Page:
Dr Jarrod Santora, a time-splitting researcher between UC Santa Cruz and the Southwest Fisheries Science Center of the National Oceanic and Atmospheric Administration, said in an interview with the Monterey Herald last year that a warming event of the ocean in 2014-2016 created a dynamic that pushed hungry whales close to crab gear, causing a 400% increase in humpback entanglements.

Although the 2014 warming event is considered an anomaly, Santora warned that it is an event that will likely recur more frequently as the water temperature in the North Pacific warms.

“It’s not a question of if, rather a question of when we see this in the future,” Santora said.

Ben Platt, president of the California Coast Crab Association, asked Thursday how many whales got close enough to get tangled in crab lines. He said the association represents some 550 boats along the coast and that they report the humpbacks remain offshore with healthy krill populations.

“This closure will be a great success for those who rely on the normal crab season for their livelihood,” said Platt, a second generation crab fisherman from Crescent City. “The closure seemed arbitrary and there was no reason to close it early. They take extremely careful steps because they don’t want to risk a single entanglement.

Dr Geoff Shester, senior scientist at nonprofit environmental group Oceana and a member of the Department of Fisheries and Wildlife task force, said the season closures were having a positive impact on tangles.

“The new system of closing schedules and zones is working; there have been no confirmed entanglements of whales or sea turtles in commercial Dungeness crab gear from California this season, ”Chester said in an emailed statement. “We congratulate the Ministry of Fisheries and Wildlife for collecting and acting on the real-time database showing when and where the whales returned to feed.”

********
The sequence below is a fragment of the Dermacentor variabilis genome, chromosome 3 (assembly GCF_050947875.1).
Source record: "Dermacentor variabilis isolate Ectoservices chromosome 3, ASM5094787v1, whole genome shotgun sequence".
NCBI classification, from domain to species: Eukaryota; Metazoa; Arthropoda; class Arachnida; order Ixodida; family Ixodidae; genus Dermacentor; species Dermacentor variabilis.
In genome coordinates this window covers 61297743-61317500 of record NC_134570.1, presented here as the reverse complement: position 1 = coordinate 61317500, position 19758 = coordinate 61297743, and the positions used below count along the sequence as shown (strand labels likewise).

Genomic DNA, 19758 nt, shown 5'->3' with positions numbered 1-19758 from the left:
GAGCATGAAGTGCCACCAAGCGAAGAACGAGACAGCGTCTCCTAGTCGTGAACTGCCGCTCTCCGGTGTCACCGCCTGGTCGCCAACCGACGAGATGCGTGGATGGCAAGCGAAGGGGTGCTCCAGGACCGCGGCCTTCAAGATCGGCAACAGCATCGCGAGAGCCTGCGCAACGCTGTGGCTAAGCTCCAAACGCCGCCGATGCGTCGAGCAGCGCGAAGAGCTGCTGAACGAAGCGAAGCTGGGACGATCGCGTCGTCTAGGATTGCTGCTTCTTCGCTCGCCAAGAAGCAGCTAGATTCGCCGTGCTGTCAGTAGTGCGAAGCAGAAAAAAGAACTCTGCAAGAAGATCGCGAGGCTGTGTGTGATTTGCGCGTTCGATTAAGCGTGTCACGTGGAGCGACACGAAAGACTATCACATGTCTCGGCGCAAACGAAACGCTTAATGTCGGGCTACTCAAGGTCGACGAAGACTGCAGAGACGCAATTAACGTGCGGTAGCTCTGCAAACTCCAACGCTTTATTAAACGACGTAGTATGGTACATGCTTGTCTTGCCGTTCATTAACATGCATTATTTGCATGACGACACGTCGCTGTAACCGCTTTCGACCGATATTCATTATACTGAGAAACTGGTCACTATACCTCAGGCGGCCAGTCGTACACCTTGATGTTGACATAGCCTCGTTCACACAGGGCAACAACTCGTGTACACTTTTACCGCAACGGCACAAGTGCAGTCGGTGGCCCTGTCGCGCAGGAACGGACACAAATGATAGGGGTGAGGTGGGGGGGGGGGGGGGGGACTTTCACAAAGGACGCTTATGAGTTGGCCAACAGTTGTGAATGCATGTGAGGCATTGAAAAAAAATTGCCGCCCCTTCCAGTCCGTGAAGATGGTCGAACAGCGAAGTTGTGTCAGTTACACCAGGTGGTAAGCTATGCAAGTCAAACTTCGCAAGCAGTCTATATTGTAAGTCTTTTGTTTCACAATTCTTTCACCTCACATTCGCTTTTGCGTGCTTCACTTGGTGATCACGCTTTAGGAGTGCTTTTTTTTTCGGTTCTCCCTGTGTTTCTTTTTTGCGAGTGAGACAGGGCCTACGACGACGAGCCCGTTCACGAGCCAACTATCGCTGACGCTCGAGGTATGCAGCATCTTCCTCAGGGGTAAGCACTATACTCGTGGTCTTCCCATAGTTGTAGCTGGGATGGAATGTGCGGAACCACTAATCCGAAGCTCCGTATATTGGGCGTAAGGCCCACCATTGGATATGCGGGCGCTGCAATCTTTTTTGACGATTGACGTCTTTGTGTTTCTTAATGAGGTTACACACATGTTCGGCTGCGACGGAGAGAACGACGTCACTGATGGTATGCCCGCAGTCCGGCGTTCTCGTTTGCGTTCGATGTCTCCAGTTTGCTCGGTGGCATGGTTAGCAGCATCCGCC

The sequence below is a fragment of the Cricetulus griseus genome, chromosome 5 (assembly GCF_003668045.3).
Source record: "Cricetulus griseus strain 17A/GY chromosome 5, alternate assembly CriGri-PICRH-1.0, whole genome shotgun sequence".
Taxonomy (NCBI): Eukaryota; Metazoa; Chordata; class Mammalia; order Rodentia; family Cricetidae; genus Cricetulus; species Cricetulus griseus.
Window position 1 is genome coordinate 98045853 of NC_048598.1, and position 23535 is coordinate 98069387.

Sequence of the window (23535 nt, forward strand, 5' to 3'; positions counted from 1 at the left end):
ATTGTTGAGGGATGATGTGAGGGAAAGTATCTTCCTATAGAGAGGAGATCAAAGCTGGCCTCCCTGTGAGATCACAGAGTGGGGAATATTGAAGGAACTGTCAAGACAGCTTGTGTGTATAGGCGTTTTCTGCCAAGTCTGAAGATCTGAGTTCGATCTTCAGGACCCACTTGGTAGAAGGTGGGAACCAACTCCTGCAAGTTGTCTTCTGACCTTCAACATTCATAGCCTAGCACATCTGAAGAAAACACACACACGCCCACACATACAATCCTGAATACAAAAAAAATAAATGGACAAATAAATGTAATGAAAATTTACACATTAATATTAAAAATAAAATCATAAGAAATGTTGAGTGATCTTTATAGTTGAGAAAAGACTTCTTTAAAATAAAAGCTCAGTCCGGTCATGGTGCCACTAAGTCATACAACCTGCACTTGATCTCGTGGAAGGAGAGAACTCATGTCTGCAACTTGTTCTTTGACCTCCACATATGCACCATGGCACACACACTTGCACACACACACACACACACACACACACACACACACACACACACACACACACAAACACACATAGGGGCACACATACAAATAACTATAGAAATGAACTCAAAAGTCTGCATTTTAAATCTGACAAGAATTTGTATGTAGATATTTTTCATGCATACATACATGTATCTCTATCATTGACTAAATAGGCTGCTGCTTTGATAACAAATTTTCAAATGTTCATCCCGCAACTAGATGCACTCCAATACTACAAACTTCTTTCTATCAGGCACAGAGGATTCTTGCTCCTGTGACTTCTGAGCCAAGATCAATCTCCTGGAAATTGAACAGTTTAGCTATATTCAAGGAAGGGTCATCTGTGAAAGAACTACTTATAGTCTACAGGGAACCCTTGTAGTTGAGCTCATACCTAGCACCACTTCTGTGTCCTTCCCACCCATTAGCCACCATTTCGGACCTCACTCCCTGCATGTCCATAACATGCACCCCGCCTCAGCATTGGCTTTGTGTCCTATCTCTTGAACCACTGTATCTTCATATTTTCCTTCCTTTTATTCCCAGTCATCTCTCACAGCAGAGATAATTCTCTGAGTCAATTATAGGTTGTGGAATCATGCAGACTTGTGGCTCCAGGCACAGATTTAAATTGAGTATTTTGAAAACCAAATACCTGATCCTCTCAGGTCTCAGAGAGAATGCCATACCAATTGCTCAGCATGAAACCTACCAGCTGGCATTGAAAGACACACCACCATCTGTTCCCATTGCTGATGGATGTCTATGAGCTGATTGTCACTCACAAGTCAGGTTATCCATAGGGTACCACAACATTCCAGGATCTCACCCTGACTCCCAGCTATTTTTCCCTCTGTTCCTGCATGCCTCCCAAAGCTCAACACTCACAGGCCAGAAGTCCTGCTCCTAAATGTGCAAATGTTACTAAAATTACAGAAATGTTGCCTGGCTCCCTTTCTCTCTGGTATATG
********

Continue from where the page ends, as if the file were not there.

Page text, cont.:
No entanglements were reported during this crab season which started in November, compared to 22 entanglements in 2016.

The leatherback turtles referenced by Shester are extremely endangered and migrate throughout the Pacific Ocean from their nesting grounds in Indonesia. There, the turtles lose their habitat due to development and their numbers are threatened by a market for their eggs. Turtles make their way to the California coast for food, including the Monterey Bay National Marine Sanctuary.

Platt, the head of the Crab Fishing Association, said the industry was taking strong action to avoid entanglements, such as making sure none of their boats left “ghost lines” or unused gear that moved away from their fishing grounds without surveillance.

There has been ongoing research on crab traps that do not have a pot buoy rope. Instead, the ropes are coiled up next to the pot and a signal from the boat releases a buoy that surfaces for the boat to hoist up.

Platt said these technologies, when they work, are prohibitively expensive.

A humpback whale with its moat tangled in crab lines. (Courtesy of NOAA)